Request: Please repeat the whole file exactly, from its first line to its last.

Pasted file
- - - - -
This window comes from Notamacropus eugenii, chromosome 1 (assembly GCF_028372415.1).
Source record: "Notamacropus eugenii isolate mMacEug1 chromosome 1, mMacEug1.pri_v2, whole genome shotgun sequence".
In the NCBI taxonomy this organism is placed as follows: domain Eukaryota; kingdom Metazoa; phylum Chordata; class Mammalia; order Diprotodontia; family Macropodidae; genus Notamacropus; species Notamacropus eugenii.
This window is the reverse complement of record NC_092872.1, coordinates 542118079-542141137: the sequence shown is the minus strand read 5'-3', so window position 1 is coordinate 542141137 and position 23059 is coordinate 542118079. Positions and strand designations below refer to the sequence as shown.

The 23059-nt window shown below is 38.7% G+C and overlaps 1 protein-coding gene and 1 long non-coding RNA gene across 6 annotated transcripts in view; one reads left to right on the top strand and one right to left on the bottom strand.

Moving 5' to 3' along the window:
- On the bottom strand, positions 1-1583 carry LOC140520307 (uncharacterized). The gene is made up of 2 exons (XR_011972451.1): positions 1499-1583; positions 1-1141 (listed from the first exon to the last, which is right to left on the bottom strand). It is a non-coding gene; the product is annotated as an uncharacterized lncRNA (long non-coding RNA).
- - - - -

This window comes from Notamacropus eugenii, chromosome 1 (assembly GCF_028372415.1).
Source record: "Notamacropus eugenii isolate mMacEug1 chromosome 1, mMacEug1.pri_v2, whole genome shotgun sequence".
In the NCBI taxonomy this organism is placed as follows: domain Eukaryota; kingdom Metazoa; phylum Chordata; class Mammalia; order Diprotodontia; family Macropodidae; genus Notamacropus; species Notamacropus eugenii.
This window is the reverse complement of record NC_092872.1, coordinates 542118079-542141137: the sequence shown is the minus strand read 5'-3', so window position 1 is coordinate 542141137 and position 23059 is coordinate 542118079. Positions and strand designations below refer to the sequence as shown.

The 23059-nt window shown below is 38.7% G+C and overlaps 1 protein-coding gene and 1 long non-coding RNA gene across 6 annotated transcripts in view; one reads left to right on the top strand and one right to left on the bottom strand.

Moving 5' to 3' along the window:
- On the bottom strand, positions 1-1583 carry LOC140520307 (uncharacterized). The gene is made up of 2 exons (XR_011972451.1): positions 1499-1583; positions 1-1141 (listed from the first exon to the last, which is right to left on the bottom strand). It is a non-coding gene; the product is annotated as an uncharacterized lncRNA (long non-coding RNA).